You don't know it yet, but this insane happy-train you've been riding on for the last month or so is going to eventually slow down from it's break-neck speed of mirth. As I've mentioned before, for my first approximately 6 months in Korea I was in a state of ecstasy. I had amazing friends and was having an amazing time doing amazing things.

Seriously, I'd just think about my life and I'd be all...

But sadly, culture shock hit me... it hit me like a ton of bricks with a 5kgs assed to my ass kicker.

Illustrated Above: Me every night of the week after I realized that, after 3 tries, I could normally get someone at the McDonald's delivery service who spoke enough English to bring me food.
Here are some things to help you put off the culture shock monster:

1) Keep Your Experiences Varied

I know, I know, for right now it seems like partying in Itaewon on Friday nights and Hongdae on Saturday nights is NEVER going to get old but... it does... it really does. You can always tell how long expats have been in Seoul by how they look in Hongdae Park. If they have been there for hours and still look like they are having the greatest time of their lives they've been here for 2 months, max. If they hang out for a while and then peace out to find something else to do: 4-6 months. If they stand around looking like they're having a shitty time but still not leaving: 8 months-1 year. If they come for a few minutes, have one drink, and leave: 1 year and upward. Seriously, bro, branch out!

Have nights where you visit the areas of the city where your friends live. Drink in a friend's apartment. Drink in a different park. Drink only in a restaurant for one night, that's what Koreans do and they get friendlier and friendlier as the night goes on (free booze and food!).

Just don't get stuck in a routine because, when you do, you'll eventually realize that your routine kinda sucks. That's what happened with me and trivia night... oh how I miss how much fun that used to be...

2) Explore More of the Country

GET OUT OF SEOUL! I know it's the greatest city in the world but GET OUT. Renting a hotel room or, if you really wanna do it right, a pension (like renting a condo), is the best way to snap yourself out of a rut before you've even realized it's started. You might not know this now but, outside of the big cities in Korea, many Koreans haven't seen a lot of foreigners. They will LOVE seeing you, it's like the circus coming to town. As long as you can embrace the fact that you are a unique presence you are guaranteed a good time. Also, seeing another area of the country can help you appreciate it from a new angle.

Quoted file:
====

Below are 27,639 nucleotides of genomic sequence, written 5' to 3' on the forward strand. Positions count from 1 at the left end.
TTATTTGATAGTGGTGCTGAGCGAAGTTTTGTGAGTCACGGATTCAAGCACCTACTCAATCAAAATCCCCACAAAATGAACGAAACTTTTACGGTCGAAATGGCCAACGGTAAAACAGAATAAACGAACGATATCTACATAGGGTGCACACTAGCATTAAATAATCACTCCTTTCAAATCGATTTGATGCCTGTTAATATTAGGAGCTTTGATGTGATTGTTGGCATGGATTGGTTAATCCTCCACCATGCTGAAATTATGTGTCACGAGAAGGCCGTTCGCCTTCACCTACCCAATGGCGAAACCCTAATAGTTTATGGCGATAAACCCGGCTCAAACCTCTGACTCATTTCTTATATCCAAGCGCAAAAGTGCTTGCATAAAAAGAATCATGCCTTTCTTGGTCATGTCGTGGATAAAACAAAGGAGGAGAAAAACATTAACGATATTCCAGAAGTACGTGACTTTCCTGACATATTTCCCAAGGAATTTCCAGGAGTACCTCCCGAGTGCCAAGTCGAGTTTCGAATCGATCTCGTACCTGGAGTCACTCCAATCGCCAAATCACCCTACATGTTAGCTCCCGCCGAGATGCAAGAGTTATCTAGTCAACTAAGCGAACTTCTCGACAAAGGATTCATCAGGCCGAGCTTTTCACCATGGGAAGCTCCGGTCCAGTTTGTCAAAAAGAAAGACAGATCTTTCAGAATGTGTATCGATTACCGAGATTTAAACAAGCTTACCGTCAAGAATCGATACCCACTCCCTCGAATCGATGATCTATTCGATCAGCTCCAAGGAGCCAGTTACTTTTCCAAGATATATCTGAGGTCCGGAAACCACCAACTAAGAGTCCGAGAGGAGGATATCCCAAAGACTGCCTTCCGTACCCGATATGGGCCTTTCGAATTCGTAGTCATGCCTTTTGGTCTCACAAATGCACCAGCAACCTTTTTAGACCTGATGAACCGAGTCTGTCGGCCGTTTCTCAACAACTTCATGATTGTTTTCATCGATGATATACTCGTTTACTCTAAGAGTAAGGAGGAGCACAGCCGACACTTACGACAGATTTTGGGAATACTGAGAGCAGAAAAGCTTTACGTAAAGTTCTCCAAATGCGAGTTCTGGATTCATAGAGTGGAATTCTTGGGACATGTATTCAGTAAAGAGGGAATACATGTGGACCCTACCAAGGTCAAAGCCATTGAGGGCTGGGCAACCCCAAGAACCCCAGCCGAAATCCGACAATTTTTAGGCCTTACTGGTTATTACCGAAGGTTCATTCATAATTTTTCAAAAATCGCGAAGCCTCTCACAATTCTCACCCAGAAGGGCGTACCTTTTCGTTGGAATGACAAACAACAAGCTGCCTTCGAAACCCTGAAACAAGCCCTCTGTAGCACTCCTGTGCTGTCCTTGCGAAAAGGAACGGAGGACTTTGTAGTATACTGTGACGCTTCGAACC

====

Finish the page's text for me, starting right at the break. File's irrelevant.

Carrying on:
3) Choose Your Friends CAREFULLY!!!

Right now they seem perfect. You can all bitch about the same stuff and you've all had similar experiences. You can even teach each other some new things. However, you are looking at them through rose colored shades, and soon you will see the things about their personalities that really bother you. Whether it's the fact that she is kinda snobby because she's travelled more places than you, or that he's a bit of a dick because he has a higher education than you do, or that you will straight-up punch her if she complains about not wanting Korean food one more freaking time (YOU SERIOUSLY CANNOT HATE ALL OF IT!). You're going to realize it and the glass is going to shatter on your perception and ruin your relationship with that person and possibly with your mutual friends as well.

So yeah, if you start getting annoyed with someone just distance yourself from them. No one says you HAVE to talk to them if you're both out with a group of people. Also, please try to choose friends with at least slightly similar interests, or you'll wind up being dragged around on a bunch of "adventures" that you were never interested in having in the first place but will go on because you're afraid of losing one of the few people here that you actually talk to.


Anyway, sorry to burst your bubble, happy people, and I hope you feel better, depressed people. Just remember: find your bliss, but don't stay there too long!